Take it on.
If I don’t ask I won’t get.
These are just a few of the lessons Stefan Sagmeister has learned in his life thus far. Ironic, isn’t it, to hear it’s important to seek discomfort from a man who’s spent a good portion of his life taking sabbaticals and exploring happiness? Perhaps that’s why he dared the AIGA Portland Board of Directors to pose nude for his upcoming talk at the Portland Art Museum on October 8th? But I digress…
Stefan Sagmeister. Provocative. Bold. Known for defying convention and exploring new ways of thinking, kind of like Captain Kirk, if Captain Kirk were a tall, dark-haired, Austrian designer. We’ve seen his work and admired the way he’s able to synthesize typography, photography, performance art, and film. We’ve watched his TED Talks and fantasized about leaving the office for a year to make dog-inspired furniture in Bali. Now we’re just counting down the days till September 1st, when tickets for his Design Week Portland talk Stefan Sagmeister: Design and Happiness go on sale.
Hi, Stefan. Thanks for taking the time to answer a few questions. Over the years, you have spoken at various AIGA chapters and also been honored as an AIGA medalist. What impact has the organization had for you and your career?
In the past 10 years I’ve pretty much spoken for every design organization in the world — Iceland to Brazil, Alaska to South Africa — and AIGA is my favorite design organization anywhere. AIGA had a big impact on my career and the trajectory of the studio, maybe most of all in its wonderful stance against pitching. It saved us from so much wasted work, time, and money!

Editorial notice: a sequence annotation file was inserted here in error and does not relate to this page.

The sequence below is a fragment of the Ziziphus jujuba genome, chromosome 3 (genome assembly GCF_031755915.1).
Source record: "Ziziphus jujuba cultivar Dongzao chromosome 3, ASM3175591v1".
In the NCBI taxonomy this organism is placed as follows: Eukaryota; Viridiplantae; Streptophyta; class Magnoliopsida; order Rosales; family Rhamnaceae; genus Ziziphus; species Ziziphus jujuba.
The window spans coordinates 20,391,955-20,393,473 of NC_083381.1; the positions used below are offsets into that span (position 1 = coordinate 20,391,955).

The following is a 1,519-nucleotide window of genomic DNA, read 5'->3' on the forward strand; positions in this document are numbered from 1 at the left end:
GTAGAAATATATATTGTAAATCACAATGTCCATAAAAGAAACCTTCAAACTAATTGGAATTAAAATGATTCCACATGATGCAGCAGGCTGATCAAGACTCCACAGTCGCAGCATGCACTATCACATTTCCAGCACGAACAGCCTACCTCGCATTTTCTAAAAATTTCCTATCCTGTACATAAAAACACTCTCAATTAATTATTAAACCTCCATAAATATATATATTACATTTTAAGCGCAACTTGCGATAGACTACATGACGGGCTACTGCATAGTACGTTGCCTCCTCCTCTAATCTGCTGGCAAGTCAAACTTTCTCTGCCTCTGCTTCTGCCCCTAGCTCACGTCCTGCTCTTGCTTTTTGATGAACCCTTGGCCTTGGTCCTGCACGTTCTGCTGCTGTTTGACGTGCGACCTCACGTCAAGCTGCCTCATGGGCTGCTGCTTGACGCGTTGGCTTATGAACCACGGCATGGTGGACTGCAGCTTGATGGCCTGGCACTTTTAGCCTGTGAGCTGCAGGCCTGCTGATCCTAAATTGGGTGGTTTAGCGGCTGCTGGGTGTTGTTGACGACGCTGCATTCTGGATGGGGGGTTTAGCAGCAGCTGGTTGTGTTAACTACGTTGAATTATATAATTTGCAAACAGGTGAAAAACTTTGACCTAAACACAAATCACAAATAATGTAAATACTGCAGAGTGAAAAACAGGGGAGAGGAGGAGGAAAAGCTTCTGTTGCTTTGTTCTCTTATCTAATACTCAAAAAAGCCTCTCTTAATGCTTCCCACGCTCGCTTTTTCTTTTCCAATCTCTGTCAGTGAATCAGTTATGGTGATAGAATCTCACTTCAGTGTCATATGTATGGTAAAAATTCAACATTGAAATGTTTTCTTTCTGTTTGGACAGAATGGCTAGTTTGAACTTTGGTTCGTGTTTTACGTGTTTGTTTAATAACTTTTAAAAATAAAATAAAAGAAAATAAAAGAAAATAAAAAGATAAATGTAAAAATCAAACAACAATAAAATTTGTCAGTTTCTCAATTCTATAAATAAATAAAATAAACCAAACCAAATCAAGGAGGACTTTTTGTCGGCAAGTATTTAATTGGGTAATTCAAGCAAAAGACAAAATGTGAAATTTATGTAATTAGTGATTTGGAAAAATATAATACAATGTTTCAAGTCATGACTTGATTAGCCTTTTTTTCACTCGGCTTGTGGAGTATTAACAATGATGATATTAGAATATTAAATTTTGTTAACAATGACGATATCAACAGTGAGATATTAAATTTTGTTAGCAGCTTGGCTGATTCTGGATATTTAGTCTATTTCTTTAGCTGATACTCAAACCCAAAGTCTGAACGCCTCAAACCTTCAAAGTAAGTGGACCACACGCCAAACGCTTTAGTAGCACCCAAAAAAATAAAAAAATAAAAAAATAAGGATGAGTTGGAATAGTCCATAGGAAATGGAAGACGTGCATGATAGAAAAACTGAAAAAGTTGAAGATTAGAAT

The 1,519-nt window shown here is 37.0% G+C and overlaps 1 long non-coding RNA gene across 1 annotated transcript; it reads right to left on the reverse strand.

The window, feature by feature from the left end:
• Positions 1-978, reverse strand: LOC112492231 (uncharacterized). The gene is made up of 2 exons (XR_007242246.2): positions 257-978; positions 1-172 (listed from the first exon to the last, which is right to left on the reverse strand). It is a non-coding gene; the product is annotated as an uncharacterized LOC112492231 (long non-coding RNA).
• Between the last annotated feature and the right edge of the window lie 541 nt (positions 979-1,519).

We’re glad that AIGA has affected you and your work in such positive ways. That is a really great example for young designers. What advice would you give to someone starting out?
Look for a design company that does the kind of work you want to do. Try really hard to get a job with them. Work your ass off. Then start your own place. It’s a great job.
Are there any designers today who take your breathe away?
I have had a deeply moving experience, much more than a simple ‘wow effect’, while observing James Turrell’s new Skyspace, permanently installed at Rice University in Houston, Texas. This is basically a large ceiling with a square hole cut into it. He reflects the colors of strong LED’s on the ceiling, running slow-moving gradients of color. This contrasts with the color of the sky seen through the square hole, that, when you observe it at dawn, features its own slow-moving gradients. The subtlety of the color changes, and the incredible richness and ultimate mind-shattering gorgeousness and pure beauty of the color, creates a true experience. The night sky turns from blue to dark blue, to darker blue to the darkest of dark blues I’ve ever observed, something that would be impossible to print or weave or create in any other way (after all it is infinite space that creates that blue). It made me see nature in a very new way.